"In the Alexander Valley and Russian River vineyards, we had incredible acids and extremely low yields. The crop projections were a lot higher, but with the long dry season leading up to harvest we saw the cluster weights dramatically lighten. The acids held up for our Chardonnay and Sauvignon Blanc, and the red wine colors were amazing. Tannins were ripe, but we had to wait for the flavor to develop. This was a very different but very good year due to low crops, good acid and perfect weather."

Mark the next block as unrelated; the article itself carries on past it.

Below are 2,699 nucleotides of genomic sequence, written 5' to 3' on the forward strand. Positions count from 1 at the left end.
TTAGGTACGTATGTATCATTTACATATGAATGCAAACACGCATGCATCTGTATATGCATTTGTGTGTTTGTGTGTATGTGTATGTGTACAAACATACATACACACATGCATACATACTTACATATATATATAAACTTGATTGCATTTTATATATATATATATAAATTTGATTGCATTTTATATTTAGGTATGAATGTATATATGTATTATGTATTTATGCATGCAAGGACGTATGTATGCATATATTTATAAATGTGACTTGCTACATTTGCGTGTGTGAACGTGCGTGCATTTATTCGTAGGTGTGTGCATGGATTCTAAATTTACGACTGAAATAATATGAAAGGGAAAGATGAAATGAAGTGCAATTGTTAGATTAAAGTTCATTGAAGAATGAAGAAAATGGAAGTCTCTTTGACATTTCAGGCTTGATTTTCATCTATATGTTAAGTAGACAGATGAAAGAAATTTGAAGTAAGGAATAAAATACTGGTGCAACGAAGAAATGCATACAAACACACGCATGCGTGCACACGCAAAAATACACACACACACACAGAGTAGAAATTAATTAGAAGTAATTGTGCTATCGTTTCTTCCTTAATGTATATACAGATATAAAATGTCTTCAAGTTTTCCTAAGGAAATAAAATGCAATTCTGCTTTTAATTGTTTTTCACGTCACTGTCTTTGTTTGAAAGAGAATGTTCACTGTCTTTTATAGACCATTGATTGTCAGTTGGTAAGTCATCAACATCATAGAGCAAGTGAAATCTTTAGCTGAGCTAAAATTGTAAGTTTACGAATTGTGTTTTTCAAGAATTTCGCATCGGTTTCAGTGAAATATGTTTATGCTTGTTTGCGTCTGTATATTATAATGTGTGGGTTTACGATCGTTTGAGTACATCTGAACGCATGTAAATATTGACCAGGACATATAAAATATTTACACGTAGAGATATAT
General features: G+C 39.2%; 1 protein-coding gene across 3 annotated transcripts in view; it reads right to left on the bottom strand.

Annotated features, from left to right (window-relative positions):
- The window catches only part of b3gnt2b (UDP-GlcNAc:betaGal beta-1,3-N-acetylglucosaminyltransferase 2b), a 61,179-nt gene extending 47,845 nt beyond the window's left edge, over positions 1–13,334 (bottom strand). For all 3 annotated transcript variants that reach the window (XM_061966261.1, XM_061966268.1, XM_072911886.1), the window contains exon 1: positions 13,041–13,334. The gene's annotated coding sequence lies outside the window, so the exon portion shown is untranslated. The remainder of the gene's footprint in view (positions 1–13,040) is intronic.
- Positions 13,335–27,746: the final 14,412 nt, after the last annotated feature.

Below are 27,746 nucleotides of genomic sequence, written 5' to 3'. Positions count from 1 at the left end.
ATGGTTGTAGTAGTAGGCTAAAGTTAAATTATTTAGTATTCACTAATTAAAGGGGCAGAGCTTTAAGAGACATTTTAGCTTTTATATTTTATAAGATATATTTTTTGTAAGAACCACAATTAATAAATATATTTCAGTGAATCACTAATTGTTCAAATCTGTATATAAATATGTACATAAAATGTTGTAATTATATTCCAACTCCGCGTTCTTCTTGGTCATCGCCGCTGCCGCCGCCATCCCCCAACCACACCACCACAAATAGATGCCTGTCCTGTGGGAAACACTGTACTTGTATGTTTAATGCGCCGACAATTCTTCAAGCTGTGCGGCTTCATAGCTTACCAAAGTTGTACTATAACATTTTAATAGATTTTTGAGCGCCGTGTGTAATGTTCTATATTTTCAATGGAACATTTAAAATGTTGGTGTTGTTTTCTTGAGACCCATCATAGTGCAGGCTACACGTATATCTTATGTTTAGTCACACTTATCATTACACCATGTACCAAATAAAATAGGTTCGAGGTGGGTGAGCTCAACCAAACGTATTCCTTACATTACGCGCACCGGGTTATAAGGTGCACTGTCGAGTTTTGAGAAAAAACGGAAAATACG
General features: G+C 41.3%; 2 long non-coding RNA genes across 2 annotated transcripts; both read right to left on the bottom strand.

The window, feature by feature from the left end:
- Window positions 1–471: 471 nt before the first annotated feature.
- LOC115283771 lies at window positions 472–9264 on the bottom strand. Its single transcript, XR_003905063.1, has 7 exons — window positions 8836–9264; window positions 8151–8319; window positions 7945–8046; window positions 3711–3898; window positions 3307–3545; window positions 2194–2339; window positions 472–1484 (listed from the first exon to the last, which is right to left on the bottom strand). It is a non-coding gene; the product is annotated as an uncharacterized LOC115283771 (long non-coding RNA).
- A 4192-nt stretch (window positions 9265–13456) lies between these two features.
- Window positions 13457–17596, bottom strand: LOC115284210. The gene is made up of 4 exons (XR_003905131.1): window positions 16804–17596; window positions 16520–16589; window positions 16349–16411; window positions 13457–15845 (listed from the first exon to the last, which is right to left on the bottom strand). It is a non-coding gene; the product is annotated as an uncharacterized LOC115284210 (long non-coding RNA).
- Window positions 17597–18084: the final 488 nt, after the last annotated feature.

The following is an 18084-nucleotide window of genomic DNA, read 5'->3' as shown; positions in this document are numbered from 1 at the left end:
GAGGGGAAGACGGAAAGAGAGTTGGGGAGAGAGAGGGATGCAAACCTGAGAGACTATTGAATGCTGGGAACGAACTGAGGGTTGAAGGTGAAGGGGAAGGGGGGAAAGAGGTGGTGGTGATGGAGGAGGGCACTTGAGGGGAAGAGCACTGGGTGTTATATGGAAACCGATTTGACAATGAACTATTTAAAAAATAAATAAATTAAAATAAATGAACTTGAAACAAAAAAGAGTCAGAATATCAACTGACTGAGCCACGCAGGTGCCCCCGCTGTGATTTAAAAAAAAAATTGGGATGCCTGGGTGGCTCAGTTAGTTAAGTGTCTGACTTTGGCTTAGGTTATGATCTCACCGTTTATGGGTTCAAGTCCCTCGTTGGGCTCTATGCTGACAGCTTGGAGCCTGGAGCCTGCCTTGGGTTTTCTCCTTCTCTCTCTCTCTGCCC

"Sauvignon Blanc is showing a lot of varietal character with moderate acidity. The crop size was a little lighter than projected. I haven't seen Zinfandel grapes this clean and healthy. The wines have intense, deep, magenta color with good tannins. Zinfandel tends to ripen at higher sugar levels and 2002 was no exception."
Don Wallace, general manager, Dry Creek Vineyard, Healdsburg, Sonoma County
"Northern Sonoma County had fortuitous growing conditions in 2002. The rainy season ended in January, with an average of 30 inches of rain, and the remainder of the very cool growing season saw only one significant rainfall. The general practice of aggressive crop thinning, originally intended to control crop levels in a stagnant market, produced lower tonnage yields and concentrated fruit. Average to below-average yields of fruit displayed concentrated, rich and highly extractive characteristics."